“Welcome to the American Express British Summer Time Covid super-spreader event,” jokes Mick Jagger, a man who, at 78, appears to have kicked coronavirus in the crotch and come out street fighting. For an hour now he’s been strutting, writhing and arm-flapping across the Hyde Park stage like he’s taking part in a freeform dance-off with himself, cheerleading some of the greatest blues rock known to man. And he’s far from done yet.
Jagger’s bout of Covid just a fortnight ago might have stymied two of The Rolling Stones’ European shows, but for this second of two BST gigs he’s back on prime form, twitching and stamping up the ego ramp bellowing “Get Off of My Cloud” like the iconic rock showman he is. Judging by his several impassioned harmonica solos, he’s retained the lung capacity of a free-diver a third his age.
That Jagger would bounce – and shuffle, jerk, and jive – back was never in much doubt. Though the opening montage of footage of late drummer Charlie Watts acts as a touching reminder of their vulnerability, there remains something immortal about the Stones. Their look is one of rarefied rock’n’roll glitz – Ronnie Wood playing a shimmering gold guitar, Keith Richards garage-casual in bandana and handcuff bracelet, and Jagger resplendent in a variety of glittery and shamanic jackets.
“Adele’s a wonderful singer,” he quips after his third change of outfit, “but I have more sparkly dresses than she has.” Yet there’s still a youthful, electric danger to “19th Nervous Breakdown” and the heat-haze southern rock of “Tumbling Dice”, even if six decades of musical evolution has left such 12-bar riots far behind.
Crucially, they’ve come to embrace that inherent energy. On some tours, the Stones would over-indulge their pre-rock roots with Robert Johnson and Chuck Berry covers and lengthy jams, as gentlemen of a certain age deeply indebted to roadhouse rock and Mississippi blues are wont to do. Tonight, though, they spectacularly cut the slack. An early run of party starters gives way to the most sing-along ballad section imaginable: “Angie” and “You Can’t Always Get What You Want” virtually get the towers of Park Lane swank pads swaying along. Mid-set, “Honky Tonk Women” is delivered leisurely, but with steamy rock panache, while the customary cover is one of the greatest songs ever written – a stately take on Dylan’s “Like a Rolling Stone”. Even the band introductions ahead of Richards taking the mic for a tight couple of blues tunes (“You Got the Silver” and “Happy”) are pure entertainment. Jagger declares Wood “the Botticelli of Belgravia” with “a young family to support”.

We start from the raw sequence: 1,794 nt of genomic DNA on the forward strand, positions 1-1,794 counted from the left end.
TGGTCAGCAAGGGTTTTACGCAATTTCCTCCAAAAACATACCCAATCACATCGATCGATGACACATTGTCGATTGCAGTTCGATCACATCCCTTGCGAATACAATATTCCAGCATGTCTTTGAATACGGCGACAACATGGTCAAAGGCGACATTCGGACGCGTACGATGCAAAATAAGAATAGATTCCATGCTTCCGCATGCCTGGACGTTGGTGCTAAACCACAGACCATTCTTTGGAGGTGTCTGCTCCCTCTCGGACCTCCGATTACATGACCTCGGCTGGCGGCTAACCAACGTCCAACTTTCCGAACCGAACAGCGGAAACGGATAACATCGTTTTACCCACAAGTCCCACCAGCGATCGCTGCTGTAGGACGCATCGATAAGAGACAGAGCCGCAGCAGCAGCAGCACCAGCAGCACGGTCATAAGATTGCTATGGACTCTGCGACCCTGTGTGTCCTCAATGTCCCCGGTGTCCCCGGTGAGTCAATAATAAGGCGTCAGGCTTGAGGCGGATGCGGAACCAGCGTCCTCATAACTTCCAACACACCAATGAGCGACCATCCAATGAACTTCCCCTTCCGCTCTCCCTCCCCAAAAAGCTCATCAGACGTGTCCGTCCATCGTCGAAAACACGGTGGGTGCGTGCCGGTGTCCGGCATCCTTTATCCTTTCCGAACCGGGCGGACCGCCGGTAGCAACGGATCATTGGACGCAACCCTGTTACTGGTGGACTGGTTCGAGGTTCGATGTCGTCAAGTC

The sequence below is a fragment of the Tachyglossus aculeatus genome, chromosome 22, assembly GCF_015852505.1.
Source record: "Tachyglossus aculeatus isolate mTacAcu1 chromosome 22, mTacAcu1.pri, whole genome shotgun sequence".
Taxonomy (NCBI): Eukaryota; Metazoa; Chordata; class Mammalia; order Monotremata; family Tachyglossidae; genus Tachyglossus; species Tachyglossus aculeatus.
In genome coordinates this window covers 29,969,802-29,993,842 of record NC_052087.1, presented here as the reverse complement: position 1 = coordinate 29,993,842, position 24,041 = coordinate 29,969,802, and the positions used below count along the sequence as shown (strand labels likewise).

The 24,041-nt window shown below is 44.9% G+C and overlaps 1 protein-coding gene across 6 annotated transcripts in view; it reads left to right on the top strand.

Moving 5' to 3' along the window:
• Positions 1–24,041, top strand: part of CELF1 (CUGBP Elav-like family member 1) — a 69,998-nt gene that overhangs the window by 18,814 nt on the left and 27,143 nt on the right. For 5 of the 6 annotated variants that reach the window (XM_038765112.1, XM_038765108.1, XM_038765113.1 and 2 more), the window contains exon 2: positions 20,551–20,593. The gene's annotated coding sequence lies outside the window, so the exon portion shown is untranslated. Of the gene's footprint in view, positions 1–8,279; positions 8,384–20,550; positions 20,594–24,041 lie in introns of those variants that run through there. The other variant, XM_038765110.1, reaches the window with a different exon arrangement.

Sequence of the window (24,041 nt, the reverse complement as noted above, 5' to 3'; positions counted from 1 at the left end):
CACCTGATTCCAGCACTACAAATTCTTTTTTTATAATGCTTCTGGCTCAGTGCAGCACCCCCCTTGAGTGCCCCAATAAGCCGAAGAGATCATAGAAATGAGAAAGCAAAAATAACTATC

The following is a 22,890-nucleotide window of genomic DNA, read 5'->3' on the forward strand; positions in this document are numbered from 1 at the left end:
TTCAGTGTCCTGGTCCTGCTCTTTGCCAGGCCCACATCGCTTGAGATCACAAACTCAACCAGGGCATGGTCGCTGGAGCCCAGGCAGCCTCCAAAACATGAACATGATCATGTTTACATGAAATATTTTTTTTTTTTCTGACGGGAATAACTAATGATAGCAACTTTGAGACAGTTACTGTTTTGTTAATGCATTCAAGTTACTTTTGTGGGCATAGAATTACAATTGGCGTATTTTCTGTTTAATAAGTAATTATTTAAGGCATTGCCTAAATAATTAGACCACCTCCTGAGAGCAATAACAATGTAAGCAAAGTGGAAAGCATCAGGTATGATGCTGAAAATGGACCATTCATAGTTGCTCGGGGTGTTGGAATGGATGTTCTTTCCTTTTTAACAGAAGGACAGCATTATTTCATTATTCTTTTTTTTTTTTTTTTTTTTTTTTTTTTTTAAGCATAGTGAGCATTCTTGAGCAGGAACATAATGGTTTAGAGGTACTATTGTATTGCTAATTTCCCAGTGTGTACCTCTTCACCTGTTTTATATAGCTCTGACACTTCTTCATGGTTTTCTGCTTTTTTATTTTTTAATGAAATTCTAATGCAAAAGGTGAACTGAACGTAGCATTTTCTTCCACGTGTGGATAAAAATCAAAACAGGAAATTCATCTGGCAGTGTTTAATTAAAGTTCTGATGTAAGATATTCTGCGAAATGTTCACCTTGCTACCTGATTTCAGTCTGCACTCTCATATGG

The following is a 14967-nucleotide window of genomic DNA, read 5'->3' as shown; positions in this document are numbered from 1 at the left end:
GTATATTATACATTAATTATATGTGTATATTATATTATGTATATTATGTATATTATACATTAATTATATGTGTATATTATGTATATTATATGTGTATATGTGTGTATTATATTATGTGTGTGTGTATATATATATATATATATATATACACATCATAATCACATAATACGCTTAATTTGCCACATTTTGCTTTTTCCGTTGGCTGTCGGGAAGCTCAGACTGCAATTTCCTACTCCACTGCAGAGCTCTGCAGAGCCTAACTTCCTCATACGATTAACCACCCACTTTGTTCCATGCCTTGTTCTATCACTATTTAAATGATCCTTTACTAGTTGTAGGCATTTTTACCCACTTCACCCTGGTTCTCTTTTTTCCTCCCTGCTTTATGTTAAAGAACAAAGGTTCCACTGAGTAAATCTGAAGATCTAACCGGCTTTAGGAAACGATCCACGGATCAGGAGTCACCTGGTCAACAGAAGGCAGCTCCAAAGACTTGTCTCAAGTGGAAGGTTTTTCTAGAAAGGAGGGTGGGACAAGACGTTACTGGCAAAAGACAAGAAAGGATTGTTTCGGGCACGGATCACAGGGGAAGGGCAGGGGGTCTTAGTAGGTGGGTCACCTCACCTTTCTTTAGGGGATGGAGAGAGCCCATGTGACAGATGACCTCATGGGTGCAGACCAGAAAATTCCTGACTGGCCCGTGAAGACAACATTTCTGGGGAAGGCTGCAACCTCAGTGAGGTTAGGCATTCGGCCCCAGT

Disco rocker “Miss You”, with Jagger now in a glittery Star Trek jacket, is overstretched with solos and “Midnight Rambler” is a honky tonk and harmonica workout too far, grinding to a virtual halt about 10 minutes in. But the dark Morricone exotica of “Paint It Black” rejuvenates the set, kicking off a closing cascade of seminal rock’n’roll hits that makes the Stones sound as edgy and confrontational as they were at the sharp end of Sixties and Seventies counterculture. “Sympathy for the Devil” is the ultimate in insidious voodoo rock, Jagger dressed as a sparkling green toreador version of Belzebub as he confesses to his many historical atrocities with a cultivated charm. And “Gimme Shelter” – originally a blustery diatribe against Vietnam and Western urban violence – remains sadly relevant. It comes accompanied by stage-wide footage of bombed-out apartment blocks and Ukrainian flags as, out on the ramp, Jagger and backing singer Sasha Allen face off in a barnstorming rock’n’roll tiff.
Sixty years on, The Rolling Stones are still the world’s greatest dark-hearted party band, and Hyde Park has a surfeit of tunes to sing on the Tube: a strident “Start Me Up”, a storming “Jumpin’ Jack Flash”, an ageless “(I Can’t Get No) Satisfaction”. If this event super-spreads anything, it’s jubilance.